Section 3 of the report looks at the impact of the UK leaving the single market in the context of proposed legislation on UCITS and AIFs. ‘The exit from the Single Market means that UK-registered UCITS and AIFs will automatically become non-EU alternative investment funds when marketed within the EU. The impact on UCITS funds of this change may be mitigated relatively easily, as they can be re-domiciled to an EU country while their effective management can be retained in the UK (as EU law already permits the portfolio management of UCITS to take place either in or outside the Union). Many UCITS funds are already domiciled in Ireland and Luxembourg but have appointed managers in the UK. However, the British Bankers Association (now UK Finance) has noted this will not necessarily be as straightforward after Brexit because marketing of portfolio management services within the EU by third country firms is restricted under MiFID. Moreover, delegation of UCITS operations to a UK entity will become subject to additional regulatory requirements that do not apply while the UK is still in the Single Market. For UK-based AIFs (and UCITS funds that are not re-domiciled to an EU country after Brexit, and therefore automatically become a non-EU AIF for the purposes of EU law) aimed at EU investors, the situation will be more complicated. AIFs, unlike UCITS, are regulated at the manager rather than fund level by EU law. As a result, even if a British AIF was re-domiciled to an EU country after Brexit, it would not enjoy a ‘passport’ to service the entire Single Market unless the manager also relocated to the EU. Instead, UK-based funds could only be marketed in an EU country where it has a “national private placement scheme” in place for non-EU AIFs. While the AIFM Directive contains an equivalence regime which can extend the ‘passport’ to AIFs and AIF managers in non-EU countries where the latter apply regulation that effectively mirrors the Directive, this has not to date been activated. To overcome these issues, UK AIFs or AIFMs could re-domicile to the EU to keep their ‘passport’ (allowing them to access the entire EU investor base) and then delegate some of their functions back to the UK. However, as is the case for UCITS funds, this will become subject to restrictions that do not apply when delegation is made to EU-based entities. Given the absence of operational ‘third country’ regimes for both UCITS and AIFs, in practice the UK asset management industry is likely to rely largely on delegation to continue servicing the EU’s investor base after withdrawal from the Single Market. While this will already require some additional regulatory hurdles to be passed once the UK leaves the EU’s common legal framework, the Committee notes with concern that the UK’s decision to withdraw from the EU has led to calls for further restrictions on the use of delegation by EU-based investment funds. The European Commission and the European Securities & Markets Authority (ESMA) have repeatedly expressed concern about the extent to which asset management activity would take place outside the EU if the current levels of delegation to the UK persist after Brexit. While the recent proposals on cross-border distribution of funds do not alter the ability of non-EU entities to carry out investment management activities for EU-based funds, the Commission has already proposed separately to use Brexit as a reason to increase EU-level oversight of the overall use of delegation. Any further restrictions on delegation of asset management by EU funds overseas investment services providers, whether through new legislation or supervisory practice, would have a detrimental impact on the EU’s access to asset management expertise.’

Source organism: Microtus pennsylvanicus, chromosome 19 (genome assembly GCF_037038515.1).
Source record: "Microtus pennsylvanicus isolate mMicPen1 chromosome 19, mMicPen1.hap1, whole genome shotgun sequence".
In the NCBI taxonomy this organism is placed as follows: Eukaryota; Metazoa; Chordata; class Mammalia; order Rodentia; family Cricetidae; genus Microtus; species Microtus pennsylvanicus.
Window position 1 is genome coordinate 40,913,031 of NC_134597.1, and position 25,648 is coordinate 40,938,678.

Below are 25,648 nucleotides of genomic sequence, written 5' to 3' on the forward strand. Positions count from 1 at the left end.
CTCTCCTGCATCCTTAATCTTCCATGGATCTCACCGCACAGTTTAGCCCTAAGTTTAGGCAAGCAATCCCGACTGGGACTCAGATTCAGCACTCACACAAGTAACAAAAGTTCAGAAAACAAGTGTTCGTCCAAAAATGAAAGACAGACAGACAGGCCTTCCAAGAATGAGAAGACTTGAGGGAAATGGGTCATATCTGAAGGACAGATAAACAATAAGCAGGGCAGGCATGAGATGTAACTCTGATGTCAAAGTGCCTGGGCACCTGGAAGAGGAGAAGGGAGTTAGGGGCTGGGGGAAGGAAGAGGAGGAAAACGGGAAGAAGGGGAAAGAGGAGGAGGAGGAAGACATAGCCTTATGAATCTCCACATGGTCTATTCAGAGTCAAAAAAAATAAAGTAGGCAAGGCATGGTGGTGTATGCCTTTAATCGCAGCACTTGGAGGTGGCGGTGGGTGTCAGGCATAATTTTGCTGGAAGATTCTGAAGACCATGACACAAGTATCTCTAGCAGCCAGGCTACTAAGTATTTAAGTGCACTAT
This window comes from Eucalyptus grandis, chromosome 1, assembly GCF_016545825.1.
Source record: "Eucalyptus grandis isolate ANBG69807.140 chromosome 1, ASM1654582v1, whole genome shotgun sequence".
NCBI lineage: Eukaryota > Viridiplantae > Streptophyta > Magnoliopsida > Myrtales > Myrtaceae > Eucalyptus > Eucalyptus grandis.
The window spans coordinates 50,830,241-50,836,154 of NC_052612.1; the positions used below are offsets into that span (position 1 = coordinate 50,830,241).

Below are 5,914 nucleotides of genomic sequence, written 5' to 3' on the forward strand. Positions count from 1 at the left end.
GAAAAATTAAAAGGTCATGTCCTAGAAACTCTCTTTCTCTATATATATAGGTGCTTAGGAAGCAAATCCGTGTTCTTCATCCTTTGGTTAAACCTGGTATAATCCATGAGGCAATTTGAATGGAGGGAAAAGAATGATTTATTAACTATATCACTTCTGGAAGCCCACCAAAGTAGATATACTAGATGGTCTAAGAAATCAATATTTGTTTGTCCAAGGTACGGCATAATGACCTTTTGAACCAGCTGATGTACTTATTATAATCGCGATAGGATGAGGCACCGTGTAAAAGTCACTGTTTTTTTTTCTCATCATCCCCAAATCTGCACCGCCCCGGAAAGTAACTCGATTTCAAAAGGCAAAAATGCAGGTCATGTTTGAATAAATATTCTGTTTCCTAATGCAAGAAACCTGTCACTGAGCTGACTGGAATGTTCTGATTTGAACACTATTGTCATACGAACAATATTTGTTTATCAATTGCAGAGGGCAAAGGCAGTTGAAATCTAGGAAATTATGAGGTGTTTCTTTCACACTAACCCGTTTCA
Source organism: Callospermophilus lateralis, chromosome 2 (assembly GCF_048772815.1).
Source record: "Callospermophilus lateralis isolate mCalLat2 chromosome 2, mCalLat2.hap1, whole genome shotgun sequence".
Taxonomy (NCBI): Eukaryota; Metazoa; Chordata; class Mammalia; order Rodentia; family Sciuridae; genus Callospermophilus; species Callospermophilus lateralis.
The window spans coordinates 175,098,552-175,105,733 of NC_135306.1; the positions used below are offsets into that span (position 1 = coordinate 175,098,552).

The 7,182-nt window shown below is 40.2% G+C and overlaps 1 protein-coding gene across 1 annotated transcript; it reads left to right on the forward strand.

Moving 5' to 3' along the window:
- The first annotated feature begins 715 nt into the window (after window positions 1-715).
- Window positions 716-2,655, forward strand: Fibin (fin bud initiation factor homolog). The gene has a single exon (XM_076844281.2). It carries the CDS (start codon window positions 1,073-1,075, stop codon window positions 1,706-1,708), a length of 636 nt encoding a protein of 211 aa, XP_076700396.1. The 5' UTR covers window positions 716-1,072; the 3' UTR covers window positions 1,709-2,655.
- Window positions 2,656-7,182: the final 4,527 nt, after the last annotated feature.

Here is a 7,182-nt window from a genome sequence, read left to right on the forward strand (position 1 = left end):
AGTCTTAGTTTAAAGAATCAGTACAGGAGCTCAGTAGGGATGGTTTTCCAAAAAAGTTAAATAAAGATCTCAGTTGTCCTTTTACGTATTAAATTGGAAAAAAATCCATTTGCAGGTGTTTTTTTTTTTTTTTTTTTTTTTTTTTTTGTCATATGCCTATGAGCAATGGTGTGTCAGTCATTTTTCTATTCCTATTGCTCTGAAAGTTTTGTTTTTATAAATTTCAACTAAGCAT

Section 4 of the report looks at the proposed legislation on ‘credit servicers’ and the impact of Brexit -‘After the UK leaves the Single Market, credit servicing companies based in the EU would no longer have a right to ‘passport’ their activities into the UK domestic market (and vice versa for British debt management agencies). At that point, UK-based credit servicers would only be able to operate within the Single Market if they establish a separate legal entity in an EU country, subject to authorisation and supervision by that country’s domestic regulator. (There is no provision in the proposed Directive for the recognition of a third country’s regulatory approach to debt management as ‘equivalent’ to the EU’s.) Similarly, once the UK is a ‘third country’ vis- à-vis the Single Market, British firms would not be able to purchase loan agreements from EU banks unless they appointed a legal representative within the EU (and this representative must, in turn, engage an EU-based bank or credit servicing company to actually manage the loans).’
Other publications from the RegZone Brexit news feed
HoL: European Union (Withdrawal) Bill
Click here for a link to the transcript of the report stage on 8 May 2018 follows. Amendments discussed covered clauses 14, 15 and 19 of the Bill. A new draft of the Bill, as at report stage and published on 8 May 2018, is also available via the link. The third reading of the Bill is scheduled for 16 May.
*See also an older report by the EP on Financial services in EU trade agreements here.